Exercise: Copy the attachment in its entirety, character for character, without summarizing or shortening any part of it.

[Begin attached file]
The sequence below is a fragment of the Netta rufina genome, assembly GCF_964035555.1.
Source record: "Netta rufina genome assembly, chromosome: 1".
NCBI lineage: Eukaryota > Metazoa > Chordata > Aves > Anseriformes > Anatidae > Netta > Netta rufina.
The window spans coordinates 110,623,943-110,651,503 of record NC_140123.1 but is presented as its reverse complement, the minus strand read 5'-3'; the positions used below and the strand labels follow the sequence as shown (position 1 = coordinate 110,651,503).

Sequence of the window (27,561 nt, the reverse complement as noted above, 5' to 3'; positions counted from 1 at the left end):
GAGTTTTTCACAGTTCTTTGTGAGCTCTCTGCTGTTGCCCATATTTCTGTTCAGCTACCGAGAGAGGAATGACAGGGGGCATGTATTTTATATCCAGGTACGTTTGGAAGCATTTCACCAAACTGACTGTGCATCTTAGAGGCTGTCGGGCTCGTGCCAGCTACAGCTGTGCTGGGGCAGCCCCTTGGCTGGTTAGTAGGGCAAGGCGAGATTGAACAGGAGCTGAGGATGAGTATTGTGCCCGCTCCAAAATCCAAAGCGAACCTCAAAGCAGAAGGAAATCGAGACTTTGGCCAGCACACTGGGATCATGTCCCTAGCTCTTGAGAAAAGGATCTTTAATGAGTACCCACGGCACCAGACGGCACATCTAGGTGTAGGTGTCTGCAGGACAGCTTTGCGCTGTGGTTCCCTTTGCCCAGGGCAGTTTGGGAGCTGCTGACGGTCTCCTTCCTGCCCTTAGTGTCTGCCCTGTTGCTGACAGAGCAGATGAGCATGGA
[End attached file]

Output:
The sequence below is a fragment of the Netta rufina genome, assembly GCF_964035555.1.
Source record: "Netta rufina genome assembly, chromosome: 1".
NCBI lineage: Eukaryota > Metazoa > Chordata > Aves > Anseriformes > Anatidae > Netta > Netta rufina.
The window spans coordinates 110,623,943-110,651,503 of record NC_140123.1 but is presented as its reverse complement, the minus strand read 5'-3'; the positions used below and the strand labels follow the sequence as shown (position 1 = coordinate 110,651,503).

Sequence of the window (27,561 nt, the reverse complement as noted above, 5' to 3'; positions counted from 1 at the left end):
GAGTTTTTCACAGTTCTTTGTGAGCTCTCTGCTGTTGCCCATATTTCTGTTCAGCTACCGAGAGAGGAATGACAGGGGGCATGTATTTTATATCCAGGTACGTTTGGAAGCATTTCACCAAACTGACTGTGCATCTTAGAGGCTGTCGGGCTCGTGCCAGCTACAGCTGTGCTGGGGCAGCCCCTTGGCTGGTTAGTAGGGCAAGGCGAGATTGAACAGGAGCTGAGGATGAGTATTGTGCCCGCTCCAAAATCCAAAGCGAACCTCAAAGCAGAAGGAAATCGAGACTTTGGCCAGCACACTGGGATCATGTCCCTAGCTCTTGAGAAAAGGATCTTTAATGAGTACCCACGGCACCAGACGGCACATCTAGGTGTAGGTGTCTGCAGGACAGCTTTGCGCTGTGGTTCCCTTTGCCCAGGGCAGTTTGGGAGCTGCTGACGGTCTCCTTCCTGCCCTTAGTGTCTGCCCTGTTGCTGACAGAGCAGATGAGCATGGA